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Comment: Re:Hmmm ... (Score 1) 290

by TheDarkMaster (#48822107) Attached to: Bitcoin Volatility Puts Miners Under Pressure
Unless the entire production chain involved to create the product you want to buy with bitcoins has also been paid with bitcoins, it will be virtually impossible to buy the product you want using the same 200 bitcoins for a long time. That is why I consider the bitcoin useless, its value in real currency varies way too much.

Comment: Re:PCs are still awesome imo (Score 1) 130

by TheDarkMaster (#48810453) Attached to: PC Shipments Are Slowly Recovering
I must admit I also build my computers largely for the fun of doing it and doing hardware experiments like any good mad scientist. And being able to build your own computer in my country in particular is very important, otherwise you become hostage to crooks who loves to sell shit as if it was a luxury item.

Comment: Re:Application installers suck. (Score 1) 324

by TheDarkMaster (#48804347) Attached to: How To Hijack Your Own Windows System With Bundled Downloads
You have a pretty low ID to have forgotten already how is an proper created MSI package or installer. These rogue installers are a recent thing, few years ago I only saw these installers with "irresistible deals" on really questionable applications with very shitty vendors.

Comment: Re:Application installers suck. (Score 1) 324

by TheDarkMaster (#48804217) Attached to: How To Hijack Your Own Windows System With Bundled Downloads
Full stop. Really.

A proper Windows installer is way, way better than the amateurish Linux "installers". But, real serious, pay attention to the subtle detail that the problem is not the installer idea, is who is making the installer. An installer works perfectly well when they have no one wanting to use it as "trojan horse" to fill your computer with trash, and if the developer of this installer decided to go rogue changing the way of installation will not magically solve the problem.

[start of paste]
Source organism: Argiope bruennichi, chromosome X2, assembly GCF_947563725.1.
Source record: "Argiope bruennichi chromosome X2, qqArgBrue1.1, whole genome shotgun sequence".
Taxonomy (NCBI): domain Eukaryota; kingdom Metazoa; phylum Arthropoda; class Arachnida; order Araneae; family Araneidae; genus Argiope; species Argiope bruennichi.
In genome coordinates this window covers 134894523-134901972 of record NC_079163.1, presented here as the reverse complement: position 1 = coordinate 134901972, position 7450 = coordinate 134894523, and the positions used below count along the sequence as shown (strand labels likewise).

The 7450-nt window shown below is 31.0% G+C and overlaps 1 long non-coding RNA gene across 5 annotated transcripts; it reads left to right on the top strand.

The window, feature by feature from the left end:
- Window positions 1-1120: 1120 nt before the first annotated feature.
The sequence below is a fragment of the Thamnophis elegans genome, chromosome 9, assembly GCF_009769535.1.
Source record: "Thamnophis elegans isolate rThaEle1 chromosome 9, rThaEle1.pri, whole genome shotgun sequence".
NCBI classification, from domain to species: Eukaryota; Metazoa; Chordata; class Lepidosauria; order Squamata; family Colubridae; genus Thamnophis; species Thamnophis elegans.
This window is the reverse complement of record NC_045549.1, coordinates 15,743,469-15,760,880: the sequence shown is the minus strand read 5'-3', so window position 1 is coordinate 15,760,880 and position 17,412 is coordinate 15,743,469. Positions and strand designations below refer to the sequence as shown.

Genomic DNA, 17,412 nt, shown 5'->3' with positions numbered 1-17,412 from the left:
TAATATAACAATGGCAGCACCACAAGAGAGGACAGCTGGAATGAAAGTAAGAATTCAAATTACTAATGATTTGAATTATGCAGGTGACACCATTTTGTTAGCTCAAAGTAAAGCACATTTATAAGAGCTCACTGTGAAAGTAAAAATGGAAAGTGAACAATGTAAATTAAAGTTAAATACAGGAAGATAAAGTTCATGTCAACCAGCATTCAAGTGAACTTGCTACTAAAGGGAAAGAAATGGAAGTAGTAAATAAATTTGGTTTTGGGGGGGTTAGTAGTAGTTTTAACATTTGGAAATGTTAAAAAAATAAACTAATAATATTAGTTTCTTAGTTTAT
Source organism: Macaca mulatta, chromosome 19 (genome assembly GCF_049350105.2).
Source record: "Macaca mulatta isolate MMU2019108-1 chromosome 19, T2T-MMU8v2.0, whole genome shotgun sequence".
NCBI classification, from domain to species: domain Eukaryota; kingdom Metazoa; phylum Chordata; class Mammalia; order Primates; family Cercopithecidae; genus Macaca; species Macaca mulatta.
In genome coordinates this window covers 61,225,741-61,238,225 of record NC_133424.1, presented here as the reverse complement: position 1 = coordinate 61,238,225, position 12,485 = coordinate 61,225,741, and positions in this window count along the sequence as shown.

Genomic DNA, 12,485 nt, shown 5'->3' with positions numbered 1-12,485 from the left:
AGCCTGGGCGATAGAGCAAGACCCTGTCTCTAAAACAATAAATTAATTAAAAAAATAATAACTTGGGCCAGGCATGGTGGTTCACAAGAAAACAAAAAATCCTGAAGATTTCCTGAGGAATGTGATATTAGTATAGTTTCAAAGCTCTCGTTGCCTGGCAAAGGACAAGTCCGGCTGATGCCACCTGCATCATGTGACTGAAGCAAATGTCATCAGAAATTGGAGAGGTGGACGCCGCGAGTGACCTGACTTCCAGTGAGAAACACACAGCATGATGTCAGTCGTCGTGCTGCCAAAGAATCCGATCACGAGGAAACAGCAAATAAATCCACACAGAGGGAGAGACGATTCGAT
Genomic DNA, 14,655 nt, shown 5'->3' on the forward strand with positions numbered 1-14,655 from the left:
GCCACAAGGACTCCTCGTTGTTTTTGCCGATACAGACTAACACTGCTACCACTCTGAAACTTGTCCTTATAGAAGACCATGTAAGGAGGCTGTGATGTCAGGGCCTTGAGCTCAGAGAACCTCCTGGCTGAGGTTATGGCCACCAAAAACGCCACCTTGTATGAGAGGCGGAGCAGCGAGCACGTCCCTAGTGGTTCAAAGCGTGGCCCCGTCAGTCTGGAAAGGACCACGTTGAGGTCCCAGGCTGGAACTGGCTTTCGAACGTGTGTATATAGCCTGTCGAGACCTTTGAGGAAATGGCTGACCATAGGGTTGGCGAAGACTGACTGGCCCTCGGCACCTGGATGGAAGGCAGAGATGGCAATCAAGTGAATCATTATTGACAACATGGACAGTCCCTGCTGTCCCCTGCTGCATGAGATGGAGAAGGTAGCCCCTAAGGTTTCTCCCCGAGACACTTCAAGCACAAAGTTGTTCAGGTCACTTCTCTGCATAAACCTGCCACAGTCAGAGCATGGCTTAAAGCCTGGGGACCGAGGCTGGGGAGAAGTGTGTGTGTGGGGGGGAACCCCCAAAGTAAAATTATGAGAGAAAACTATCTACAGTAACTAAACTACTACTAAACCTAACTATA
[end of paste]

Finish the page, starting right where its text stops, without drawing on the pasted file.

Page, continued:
And more, the "click, click, click" have a good reason to be: Options. If your application has several installation options is perfectly normal to have several buttons "next", what the criminals who make these rogue bundles do is abuse this option to purposely try to trick you. It is not a failure of the idea itself, is a character flaw of who uses the idea.

Canadian Copyright Notice-and-Notice System: Citing False Legal information 172

Posted by samzenpus
from the was-that-wrong? dept.
An anonymous reader writes Canada's new copyright notice-and-notice system has been in place for less than a week, but rights holders are already exploiting a loophole to send demands for payment citing false legal information. Earlier this week, a Canadian ISP forwarded to Michael Geist a sample notice it received from Rightscorp on behalf of BMG. The notice falsely warns that the recipient could be liable for up to $150,000 per infringement when the reality is that Canadian law caps liability for non-commercial infringement at $5,000 for all infringements. The notice also warns that the user's Internet service could be suspended, yet there is no such provision under Canadian law. In a nutshell, Rightscorp and BMG are using the notice-and-notice system to require ISPs to send threats and misstatements of Canadian law in an effort to extract payments based on unproven infringement allegations.